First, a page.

Thesis or dissertation
Date of this Version
Frances Barg, Adriana Petryna
infant and maternal health, West Philadelphia, maternal mortality, women's health, medical anthropology
In 2000, the United Nations set forth its Millennium Developmental Goals, drawing attention to a worldwide epidemic of maternal mortality. This visibility facilitated global efforts to reduce maternal mortality and improve overall maternal health. Despite a successful reduction of 44% in the global maternal mortality rate, this progress was not seen by all members of the international community, especially the United States, reflecting numerous and diverse disparities related to healthcare access. In West Philadelphia, where the maternal mortality rate is as much as 1.5 times higher than the national average, the poor outcomes in maternal health in are a product of such disparities. This ethnographic study aims to investigate how maternal health is West Philadelphia is inhibited by barriers to access, looking at the challenges as well as the ways in which they are navigated. This thesis begins by analyzing the descriptive conceptualizations of maternal health that emerge from the women of West Philadelphia in comparison to normative ones given by biomedical discourse. The second section deconstructs this discrepancy, arguing that various barriers to healthcare access minimize the value and use of biomedical interventions. These barriers include, but are not limited to, poor urban infrastructure, finances, and characteristics of maternal health. The third section examines the social support system women in West Philadelphia create and rely on to navigate these barriers.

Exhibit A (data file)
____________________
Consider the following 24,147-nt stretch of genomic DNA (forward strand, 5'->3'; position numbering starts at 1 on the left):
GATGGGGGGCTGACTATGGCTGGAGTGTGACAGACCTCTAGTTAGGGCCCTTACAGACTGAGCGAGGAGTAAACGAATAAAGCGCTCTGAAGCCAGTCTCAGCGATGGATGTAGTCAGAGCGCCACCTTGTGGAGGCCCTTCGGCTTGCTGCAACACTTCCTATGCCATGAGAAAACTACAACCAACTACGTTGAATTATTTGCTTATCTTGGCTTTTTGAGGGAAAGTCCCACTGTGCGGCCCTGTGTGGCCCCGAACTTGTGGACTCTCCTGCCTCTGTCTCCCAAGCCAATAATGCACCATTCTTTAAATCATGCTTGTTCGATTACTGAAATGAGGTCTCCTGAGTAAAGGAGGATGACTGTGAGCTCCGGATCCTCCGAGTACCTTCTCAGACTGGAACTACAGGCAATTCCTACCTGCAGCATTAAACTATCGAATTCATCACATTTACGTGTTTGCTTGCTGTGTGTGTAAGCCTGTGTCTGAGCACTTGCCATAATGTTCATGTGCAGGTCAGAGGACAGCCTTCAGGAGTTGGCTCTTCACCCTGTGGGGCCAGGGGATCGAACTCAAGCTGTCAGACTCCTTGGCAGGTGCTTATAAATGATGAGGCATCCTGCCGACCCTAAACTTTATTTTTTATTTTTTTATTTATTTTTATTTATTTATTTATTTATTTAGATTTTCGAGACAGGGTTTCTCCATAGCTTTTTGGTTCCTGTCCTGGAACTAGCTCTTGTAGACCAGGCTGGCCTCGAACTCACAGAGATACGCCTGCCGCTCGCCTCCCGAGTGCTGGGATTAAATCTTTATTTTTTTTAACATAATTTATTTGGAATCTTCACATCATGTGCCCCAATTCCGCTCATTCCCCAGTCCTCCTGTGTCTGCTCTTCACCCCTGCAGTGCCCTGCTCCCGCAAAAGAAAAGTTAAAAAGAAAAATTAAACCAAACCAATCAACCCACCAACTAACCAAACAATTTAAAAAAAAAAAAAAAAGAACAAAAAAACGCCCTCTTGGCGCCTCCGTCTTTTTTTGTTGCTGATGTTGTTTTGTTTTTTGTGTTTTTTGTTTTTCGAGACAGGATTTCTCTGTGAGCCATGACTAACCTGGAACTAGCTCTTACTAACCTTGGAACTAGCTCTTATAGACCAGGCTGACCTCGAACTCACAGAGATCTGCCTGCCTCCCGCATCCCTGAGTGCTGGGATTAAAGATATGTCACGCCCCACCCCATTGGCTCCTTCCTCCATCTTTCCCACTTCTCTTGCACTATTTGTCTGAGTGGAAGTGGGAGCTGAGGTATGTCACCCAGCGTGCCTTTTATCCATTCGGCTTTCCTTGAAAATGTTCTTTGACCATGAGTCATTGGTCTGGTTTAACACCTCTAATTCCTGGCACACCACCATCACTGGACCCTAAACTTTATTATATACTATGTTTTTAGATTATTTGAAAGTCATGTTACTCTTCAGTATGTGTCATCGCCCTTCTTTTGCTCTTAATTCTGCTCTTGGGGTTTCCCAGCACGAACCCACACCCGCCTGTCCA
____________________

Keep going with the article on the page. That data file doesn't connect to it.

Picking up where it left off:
Date Posted: 22 August 2019